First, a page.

Click here to find out more about MYM’s Online Reputation Management. Also be sure to use the free Review Scanner at the top of the page to generate an instant reputation report of your business.

 

P.S. If you want to learn more about Billion Dollar Bully, visit its Kickstarter page. MYM is in no way affiliated with this documentary; we simply respect the heck out of David standing up to Goliath.

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PSA: Yelp Extorting Contractors

Yelp Extorting Contractors

Let me tell you about the Curious Case Of Disappearing Yelp Reviews.

It’s pretty unnerving—especially if you’re a contractor whose online reputation relies heavily on Yelp.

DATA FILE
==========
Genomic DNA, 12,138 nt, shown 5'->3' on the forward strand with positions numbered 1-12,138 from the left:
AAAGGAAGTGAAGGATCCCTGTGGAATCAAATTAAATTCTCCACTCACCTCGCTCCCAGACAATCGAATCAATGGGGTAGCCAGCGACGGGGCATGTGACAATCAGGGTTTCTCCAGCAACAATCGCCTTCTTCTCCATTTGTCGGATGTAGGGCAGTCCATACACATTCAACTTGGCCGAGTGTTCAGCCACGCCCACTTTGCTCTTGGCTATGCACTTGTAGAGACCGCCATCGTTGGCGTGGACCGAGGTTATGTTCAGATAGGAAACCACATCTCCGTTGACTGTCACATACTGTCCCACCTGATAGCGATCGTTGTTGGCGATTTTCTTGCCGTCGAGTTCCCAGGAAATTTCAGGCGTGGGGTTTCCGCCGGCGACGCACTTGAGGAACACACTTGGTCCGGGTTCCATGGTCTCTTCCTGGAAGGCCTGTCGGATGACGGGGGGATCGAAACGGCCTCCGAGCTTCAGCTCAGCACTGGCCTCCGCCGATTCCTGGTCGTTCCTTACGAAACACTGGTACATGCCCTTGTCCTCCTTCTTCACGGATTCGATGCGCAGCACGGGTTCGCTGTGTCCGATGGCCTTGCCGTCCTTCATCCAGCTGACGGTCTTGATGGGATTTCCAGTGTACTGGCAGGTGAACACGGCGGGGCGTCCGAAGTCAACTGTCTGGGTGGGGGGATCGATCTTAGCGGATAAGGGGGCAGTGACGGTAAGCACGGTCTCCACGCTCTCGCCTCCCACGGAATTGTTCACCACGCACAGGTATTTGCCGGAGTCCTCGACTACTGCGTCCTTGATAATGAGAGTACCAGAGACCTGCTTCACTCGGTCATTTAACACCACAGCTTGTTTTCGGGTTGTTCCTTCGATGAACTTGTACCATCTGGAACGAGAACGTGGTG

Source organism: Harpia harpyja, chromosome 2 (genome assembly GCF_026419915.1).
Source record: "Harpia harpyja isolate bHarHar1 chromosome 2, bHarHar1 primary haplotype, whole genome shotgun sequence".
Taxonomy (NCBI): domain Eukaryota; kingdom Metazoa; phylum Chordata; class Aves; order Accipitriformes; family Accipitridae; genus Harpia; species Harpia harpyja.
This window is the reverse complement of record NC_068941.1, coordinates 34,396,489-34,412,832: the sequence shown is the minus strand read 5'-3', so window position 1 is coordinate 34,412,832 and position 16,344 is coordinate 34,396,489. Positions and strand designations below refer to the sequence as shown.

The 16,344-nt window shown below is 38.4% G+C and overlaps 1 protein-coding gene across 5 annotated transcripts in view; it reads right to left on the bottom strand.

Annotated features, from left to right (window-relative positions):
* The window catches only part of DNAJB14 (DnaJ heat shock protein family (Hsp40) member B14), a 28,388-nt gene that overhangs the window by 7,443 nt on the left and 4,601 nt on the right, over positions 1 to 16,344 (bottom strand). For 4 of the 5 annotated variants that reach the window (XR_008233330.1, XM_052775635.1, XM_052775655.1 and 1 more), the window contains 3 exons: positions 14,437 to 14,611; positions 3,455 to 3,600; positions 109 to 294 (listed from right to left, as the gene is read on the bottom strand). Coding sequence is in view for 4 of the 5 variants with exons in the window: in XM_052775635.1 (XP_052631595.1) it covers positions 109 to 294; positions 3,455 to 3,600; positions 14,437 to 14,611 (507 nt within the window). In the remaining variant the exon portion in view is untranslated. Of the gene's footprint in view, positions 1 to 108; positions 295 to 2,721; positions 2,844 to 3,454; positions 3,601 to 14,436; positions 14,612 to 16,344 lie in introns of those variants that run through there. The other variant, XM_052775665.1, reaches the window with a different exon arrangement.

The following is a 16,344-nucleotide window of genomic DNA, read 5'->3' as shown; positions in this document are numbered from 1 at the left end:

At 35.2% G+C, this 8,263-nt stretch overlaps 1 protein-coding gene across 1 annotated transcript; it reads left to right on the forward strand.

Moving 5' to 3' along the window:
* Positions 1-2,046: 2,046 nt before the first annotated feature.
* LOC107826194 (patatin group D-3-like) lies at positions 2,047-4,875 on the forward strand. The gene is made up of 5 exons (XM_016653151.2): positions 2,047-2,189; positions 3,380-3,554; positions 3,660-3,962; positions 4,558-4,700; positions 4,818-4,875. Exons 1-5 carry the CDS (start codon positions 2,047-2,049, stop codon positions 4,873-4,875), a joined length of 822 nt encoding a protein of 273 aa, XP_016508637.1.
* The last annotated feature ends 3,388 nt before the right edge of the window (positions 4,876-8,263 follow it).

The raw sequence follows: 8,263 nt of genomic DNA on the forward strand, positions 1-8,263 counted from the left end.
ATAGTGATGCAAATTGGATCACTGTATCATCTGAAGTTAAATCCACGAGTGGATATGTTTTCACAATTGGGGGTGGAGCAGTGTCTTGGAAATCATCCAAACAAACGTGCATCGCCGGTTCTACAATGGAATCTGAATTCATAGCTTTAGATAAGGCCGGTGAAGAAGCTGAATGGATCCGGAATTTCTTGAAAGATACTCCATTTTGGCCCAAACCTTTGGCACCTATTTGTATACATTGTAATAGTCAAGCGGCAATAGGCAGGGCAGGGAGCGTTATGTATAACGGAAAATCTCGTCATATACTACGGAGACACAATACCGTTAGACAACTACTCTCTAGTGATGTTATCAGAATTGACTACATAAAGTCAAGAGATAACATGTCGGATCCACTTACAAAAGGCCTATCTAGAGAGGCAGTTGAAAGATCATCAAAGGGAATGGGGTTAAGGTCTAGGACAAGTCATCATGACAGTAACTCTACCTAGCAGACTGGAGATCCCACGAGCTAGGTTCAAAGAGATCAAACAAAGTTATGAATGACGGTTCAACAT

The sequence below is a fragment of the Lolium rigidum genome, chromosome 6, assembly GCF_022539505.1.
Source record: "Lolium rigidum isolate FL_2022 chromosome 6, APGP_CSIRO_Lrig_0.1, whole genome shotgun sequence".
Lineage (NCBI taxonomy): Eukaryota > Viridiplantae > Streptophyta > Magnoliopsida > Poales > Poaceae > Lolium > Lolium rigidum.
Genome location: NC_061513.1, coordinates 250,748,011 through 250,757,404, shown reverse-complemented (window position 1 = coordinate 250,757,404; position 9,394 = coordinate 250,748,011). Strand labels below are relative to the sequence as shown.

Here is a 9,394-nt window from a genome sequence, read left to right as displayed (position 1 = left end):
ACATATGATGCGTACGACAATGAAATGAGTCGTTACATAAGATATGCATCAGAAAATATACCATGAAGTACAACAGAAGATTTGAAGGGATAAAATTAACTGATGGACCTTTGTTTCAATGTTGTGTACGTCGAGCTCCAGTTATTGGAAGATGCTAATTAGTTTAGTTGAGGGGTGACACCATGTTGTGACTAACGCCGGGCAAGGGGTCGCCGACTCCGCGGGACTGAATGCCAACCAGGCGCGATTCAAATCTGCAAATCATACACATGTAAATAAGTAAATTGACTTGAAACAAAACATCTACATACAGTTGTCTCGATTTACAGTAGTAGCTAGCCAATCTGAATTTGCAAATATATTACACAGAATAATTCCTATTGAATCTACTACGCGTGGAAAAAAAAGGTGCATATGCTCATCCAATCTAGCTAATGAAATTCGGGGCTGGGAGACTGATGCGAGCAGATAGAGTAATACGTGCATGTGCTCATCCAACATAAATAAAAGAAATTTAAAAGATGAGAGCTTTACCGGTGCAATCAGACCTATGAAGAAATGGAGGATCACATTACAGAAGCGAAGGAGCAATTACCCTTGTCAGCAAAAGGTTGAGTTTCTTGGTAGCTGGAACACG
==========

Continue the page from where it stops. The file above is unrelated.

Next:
Here’s the story…

I was talking to a client last week, and they’re currently having a huge problem with Yelp.

The client has been paying Yelp for advertising for several years now. The client started with a budget of a couple thousand a month and built it up to $10,000 a month.

Eventually, the client got frustrated with their inability to track the leads coming from Yelp. They were not able to distinguish which leads were coming from Yelp as a result of their ads vs. people just finding them on Yelp organically.

So at the end of December, the client yanked their ads. No spend in January.

That’s when the problem started.

Their five-star reviews mysteriously began to vanish.

January 1, 2017: 753 total Yelp reviews, 648 5-star reviews

January 31, 2017: 698 total Yelp reviews, 593 5-star reviews